We need a third party on the stage of the next presidential debate to look Americans in the eye and say: “These two parties are lying to you. They can’t tell you the truth because they are each trapped in decades of special interests. I am not going to tell you what you want to hear. I am going to tell you what you need to hear if we want to be the world’s leaders, not the new Romans.”
He was generally ridiculed for the column – a third party would have to be financed by its own special interests of course. Where else would they find the means to mount any kind of effort?
David Bell, who teaches history at Princeton, was, however, not impressed with the underlying reasoning:
Friedman is sounding a popular theme. A Google search for the phrase “America’s decline” turns up 42,500 hits. Comparisons to Rome and other once-powerful empires abound, as in Cullen Murphy’s popular 2007 book “Are We Rome? The Fall of an Empire and the Fate of America.” From the Tea Party right comes the constant, screeching cry that President Obama and the Democrats are “destroying America.” The National Intelligence Council itself, a few years ago, predicted the “erosion” of American power relative to China and India. Clearly, the most popular classical figure in America today is that high-strung Trojan lady, Cassandra.
If we can be certain of anything, it is that someday the United States will indeed cease to exist. “If Sparta and Rome perished, what state can hope to last forever?” asked Rousseau in The Social Contract. The timing, however, is another matter. Why should we assume that we are just now sliding helplessly towards the edge of the cliff?
He says this is all nonsense and cites a twenty-two-year-old article in Foreign Affairs – Harvard’s Samuel P. Huntington on how “America’s decline” had been in the air since the late fifties – there was the Soviet Union’s launch of Sputnik and Vietnam war and the oil shock of 1973 and Soviet aggression in the late seventies, and a general unease that came with the end of the Cold War. It’s always something. Bell says you can now add our reaction to 9/11 and the current Great Recession.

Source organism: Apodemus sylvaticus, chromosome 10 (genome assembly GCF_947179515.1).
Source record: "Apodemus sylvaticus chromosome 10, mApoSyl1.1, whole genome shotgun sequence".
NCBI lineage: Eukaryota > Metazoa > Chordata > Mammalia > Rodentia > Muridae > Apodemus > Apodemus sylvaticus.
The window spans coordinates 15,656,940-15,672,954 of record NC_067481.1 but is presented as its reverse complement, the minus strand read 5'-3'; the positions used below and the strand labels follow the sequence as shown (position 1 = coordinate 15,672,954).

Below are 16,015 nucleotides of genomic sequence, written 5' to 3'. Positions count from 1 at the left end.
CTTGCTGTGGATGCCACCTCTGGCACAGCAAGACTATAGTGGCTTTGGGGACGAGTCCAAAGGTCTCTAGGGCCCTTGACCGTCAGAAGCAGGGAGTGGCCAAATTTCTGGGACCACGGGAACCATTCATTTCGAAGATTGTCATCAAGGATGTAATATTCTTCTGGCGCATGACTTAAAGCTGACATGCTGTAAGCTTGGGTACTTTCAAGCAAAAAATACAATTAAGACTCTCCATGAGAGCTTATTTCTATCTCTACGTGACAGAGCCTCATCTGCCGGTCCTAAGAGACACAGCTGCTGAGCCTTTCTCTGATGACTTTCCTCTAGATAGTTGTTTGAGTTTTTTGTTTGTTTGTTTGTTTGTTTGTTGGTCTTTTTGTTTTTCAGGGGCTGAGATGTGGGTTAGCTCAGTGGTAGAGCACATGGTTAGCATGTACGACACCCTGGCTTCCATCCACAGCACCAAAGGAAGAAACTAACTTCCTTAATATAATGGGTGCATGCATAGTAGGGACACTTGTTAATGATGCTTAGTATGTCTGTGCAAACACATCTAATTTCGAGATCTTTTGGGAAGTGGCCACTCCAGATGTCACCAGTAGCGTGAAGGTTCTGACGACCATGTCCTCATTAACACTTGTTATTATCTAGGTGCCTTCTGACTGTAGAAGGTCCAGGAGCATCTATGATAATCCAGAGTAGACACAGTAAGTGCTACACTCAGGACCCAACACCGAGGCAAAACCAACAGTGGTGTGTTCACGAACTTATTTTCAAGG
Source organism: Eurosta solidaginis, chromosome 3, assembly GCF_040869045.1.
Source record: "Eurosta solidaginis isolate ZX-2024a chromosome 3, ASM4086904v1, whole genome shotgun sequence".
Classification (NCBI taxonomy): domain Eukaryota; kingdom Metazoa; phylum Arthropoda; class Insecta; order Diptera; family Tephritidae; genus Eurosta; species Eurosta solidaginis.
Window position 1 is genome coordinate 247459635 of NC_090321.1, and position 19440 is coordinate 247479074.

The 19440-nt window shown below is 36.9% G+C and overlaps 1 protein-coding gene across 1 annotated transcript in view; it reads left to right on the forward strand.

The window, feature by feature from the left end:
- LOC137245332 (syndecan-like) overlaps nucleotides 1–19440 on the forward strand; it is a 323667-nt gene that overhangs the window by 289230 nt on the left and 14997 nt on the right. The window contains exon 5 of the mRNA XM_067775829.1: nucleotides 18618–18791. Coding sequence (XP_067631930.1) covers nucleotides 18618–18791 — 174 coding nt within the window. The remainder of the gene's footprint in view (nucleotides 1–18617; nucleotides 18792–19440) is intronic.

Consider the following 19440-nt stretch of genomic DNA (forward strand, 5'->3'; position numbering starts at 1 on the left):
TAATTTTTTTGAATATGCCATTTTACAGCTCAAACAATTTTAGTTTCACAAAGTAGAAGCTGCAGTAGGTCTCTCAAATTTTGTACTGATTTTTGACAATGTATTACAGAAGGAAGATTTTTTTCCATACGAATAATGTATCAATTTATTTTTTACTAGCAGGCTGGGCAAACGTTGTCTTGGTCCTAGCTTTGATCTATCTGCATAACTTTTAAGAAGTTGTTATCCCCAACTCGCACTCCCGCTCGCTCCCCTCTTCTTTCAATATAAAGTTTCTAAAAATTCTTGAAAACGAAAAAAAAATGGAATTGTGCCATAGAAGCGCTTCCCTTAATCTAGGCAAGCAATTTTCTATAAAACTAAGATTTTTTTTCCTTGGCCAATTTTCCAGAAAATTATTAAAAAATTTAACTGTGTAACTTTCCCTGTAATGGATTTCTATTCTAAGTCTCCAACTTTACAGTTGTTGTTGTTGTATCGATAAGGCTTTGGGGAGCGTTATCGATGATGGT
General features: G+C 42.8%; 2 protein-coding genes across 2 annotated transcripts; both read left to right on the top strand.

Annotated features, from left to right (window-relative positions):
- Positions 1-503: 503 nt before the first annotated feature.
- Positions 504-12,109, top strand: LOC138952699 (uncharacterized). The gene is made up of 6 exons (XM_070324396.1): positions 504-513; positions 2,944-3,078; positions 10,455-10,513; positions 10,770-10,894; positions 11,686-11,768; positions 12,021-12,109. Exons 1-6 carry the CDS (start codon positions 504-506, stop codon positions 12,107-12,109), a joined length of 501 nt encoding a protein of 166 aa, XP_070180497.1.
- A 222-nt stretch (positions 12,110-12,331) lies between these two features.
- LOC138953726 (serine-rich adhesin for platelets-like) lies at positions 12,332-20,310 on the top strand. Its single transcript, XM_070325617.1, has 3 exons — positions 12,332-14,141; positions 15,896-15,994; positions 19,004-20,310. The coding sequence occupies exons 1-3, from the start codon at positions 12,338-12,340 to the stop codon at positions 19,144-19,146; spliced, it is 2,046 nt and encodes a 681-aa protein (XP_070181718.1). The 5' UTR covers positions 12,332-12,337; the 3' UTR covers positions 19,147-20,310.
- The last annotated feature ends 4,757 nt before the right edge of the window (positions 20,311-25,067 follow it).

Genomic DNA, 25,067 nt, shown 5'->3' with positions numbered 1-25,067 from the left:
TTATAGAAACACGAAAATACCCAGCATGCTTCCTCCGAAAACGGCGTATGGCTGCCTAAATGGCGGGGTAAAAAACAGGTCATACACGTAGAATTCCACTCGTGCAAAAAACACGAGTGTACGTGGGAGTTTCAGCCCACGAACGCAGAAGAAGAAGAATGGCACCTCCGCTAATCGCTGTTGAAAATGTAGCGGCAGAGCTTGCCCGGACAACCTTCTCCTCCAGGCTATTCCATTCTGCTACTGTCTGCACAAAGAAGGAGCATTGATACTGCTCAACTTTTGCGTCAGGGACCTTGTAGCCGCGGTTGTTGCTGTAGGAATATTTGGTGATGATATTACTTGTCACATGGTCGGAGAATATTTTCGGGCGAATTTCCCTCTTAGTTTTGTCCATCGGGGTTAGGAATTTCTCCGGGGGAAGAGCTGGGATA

And you can dive in and read his long list of examples of end-of-it-all thinking. Or you can read Cullen Murphy’s Are We Rome? But Bell detects a pattern to it all:
What did our past Cassandras see as the causes of America’s decline? On the one hand, internal weaknesses – spiraling budget and trade deficits, the poor performance of our primary and secondary educational systems; political paralysis – coupled with an arrogant tendency toward “imperial overstretch.” And on the other hand, the rise of tougher, better-disciplined rivals elsewhere: the Soviet Union through the mid-’80s; Japan until the early ’90s; China today.
The image that comes through irresistibly is that of an aging, impotent America being outpaced by younger, more virile competitors. Such has always been the implicitly sexual language of national rivalry, which Shakespeare made brilliantly explicit in a speech by the French Dauphin in Henry V: “By faith and honor, / Our madams mock at us, and plainly say / Our mettle is bred out and they will give / Their bodies to the lust of English youth / To new-store France with bastard warriors.”
Maybe this is all about sexual potency, or the lack of same – but that may be a stretch. But Bell suggests this nonsense might arise “from something deeply rooted in the collective psyche of our chattering classes as from sober political and economic analyses.” Rome fell to the barbarians. France fell to Henry V at Agincourt. There has to be a reason. At Agincourt it all couldn’t have been because of the English longbow allowing what was essentially an aerial attack from a distance.
But there has to be a reason. But people, like Greenwald perhaps, look in the wrong places:
Of course, this does not mean that their actual analyses are mistaken at every point. But it does mean that they often take for granted things that perhaps they should not: for instance, that overall national economic performance necessarily follows from national performance in primary education, or from the savings rate; or that political paralysis at home necessarily weakens a country’s international influence. Such conclusions stem naturally from notions of what is wrong or right, strong or weak on an individual basis. How can a weak, flabby, undisciplined couch potato possibly compete with a rival who eats right, studies hard and works out every day (like the Russians … I mean the Japanese … I mean the Chinese)?
Bell suggests that people with alarming lists of alarming statistics might not be thinking clearly:
The trouble with the analogy is that nations do not in fact behave like individuals. Government debt is not the same thing as individual debt. The collective pursuit of new pleasures and luxuries can create economic benefits that have no real individual equivalent. Attempts to impose stringent discipline on behavior on a national scale can backfire spectacularly. But the psychological impulse to see the country in decline leads writers again and again to neglect these differences, and to cast the story of a huge, complex nation as a simple individual morality play.